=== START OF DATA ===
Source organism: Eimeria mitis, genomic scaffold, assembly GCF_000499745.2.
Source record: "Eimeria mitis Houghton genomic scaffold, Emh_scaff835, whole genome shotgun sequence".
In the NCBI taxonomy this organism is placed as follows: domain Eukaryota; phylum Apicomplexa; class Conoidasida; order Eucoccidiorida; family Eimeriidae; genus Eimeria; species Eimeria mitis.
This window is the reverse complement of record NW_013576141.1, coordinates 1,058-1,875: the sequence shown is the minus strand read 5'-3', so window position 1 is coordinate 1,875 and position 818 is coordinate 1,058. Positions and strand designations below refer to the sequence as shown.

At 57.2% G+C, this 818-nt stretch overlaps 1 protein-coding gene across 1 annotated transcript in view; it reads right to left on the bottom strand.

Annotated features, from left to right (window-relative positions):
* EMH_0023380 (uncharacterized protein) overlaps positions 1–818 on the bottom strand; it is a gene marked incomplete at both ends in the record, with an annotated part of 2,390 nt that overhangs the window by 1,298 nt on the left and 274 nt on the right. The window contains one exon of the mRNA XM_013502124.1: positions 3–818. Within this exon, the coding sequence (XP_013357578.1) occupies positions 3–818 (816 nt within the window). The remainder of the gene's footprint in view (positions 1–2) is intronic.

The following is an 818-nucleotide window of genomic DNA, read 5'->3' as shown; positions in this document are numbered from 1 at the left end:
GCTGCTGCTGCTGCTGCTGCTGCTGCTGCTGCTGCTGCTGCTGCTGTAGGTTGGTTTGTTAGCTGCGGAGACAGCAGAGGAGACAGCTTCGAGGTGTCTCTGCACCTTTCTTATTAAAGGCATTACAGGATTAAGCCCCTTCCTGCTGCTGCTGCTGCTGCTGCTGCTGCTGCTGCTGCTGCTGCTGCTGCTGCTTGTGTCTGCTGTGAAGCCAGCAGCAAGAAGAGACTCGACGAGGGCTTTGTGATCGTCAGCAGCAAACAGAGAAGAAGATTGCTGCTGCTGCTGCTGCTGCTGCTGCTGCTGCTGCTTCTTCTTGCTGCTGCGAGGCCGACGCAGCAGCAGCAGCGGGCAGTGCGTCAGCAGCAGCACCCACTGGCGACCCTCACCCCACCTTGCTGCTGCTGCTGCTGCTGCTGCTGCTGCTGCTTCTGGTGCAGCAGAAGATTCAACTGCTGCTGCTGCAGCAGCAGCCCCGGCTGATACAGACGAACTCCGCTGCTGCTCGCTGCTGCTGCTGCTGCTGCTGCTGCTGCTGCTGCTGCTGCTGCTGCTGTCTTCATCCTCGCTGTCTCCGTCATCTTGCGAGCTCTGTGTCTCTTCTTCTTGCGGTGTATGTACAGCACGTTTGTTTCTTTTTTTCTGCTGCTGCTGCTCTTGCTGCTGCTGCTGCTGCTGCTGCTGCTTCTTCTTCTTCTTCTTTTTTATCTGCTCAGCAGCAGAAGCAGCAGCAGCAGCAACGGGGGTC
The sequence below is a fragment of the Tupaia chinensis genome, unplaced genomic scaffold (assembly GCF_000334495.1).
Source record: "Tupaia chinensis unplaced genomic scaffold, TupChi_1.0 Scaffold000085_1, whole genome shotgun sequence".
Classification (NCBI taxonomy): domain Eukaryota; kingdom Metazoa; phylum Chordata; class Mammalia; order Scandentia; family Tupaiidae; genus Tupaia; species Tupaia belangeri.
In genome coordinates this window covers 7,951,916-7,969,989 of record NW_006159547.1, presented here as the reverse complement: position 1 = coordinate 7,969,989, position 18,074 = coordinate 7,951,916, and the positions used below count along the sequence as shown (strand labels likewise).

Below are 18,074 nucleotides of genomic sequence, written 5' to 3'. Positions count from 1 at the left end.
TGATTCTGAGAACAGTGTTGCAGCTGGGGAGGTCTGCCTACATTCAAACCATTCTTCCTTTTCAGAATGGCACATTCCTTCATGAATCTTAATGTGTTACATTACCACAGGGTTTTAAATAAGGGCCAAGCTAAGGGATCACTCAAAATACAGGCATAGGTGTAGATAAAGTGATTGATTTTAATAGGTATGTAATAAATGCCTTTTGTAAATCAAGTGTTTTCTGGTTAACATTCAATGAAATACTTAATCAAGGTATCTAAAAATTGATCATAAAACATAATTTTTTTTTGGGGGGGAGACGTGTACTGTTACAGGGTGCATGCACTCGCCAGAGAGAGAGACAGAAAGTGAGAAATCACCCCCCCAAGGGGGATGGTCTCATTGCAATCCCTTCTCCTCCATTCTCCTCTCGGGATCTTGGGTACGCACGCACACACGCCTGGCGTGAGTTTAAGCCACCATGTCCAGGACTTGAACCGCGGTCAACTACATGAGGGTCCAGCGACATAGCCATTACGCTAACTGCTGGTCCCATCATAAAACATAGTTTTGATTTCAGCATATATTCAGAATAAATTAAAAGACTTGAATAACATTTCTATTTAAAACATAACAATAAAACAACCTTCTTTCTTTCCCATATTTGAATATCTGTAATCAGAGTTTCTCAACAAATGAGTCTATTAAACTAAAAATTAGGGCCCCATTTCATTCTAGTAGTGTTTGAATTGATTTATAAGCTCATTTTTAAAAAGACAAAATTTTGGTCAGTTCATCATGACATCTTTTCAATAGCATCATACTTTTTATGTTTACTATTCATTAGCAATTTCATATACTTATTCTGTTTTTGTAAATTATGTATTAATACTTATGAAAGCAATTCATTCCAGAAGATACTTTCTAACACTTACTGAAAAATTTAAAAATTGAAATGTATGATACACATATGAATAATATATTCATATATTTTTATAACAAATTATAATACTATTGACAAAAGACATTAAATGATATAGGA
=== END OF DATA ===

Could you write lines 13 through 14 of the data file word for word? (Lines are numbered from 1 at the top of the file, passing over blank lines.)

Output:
In genome coordinates this window covers 7,951,916-7,969,989 of record NW_006159547.1, presented here as the reverse complement: position 1 = coordinate 7,969,989, position 18,074 = coordinate 7,951,916, and the positions used below count along the sequence as shown (strand labels likewise).

Below are 18,074 nucleotides of genomic sequence, written 5' to 3'. Positions count from 1 at the left end.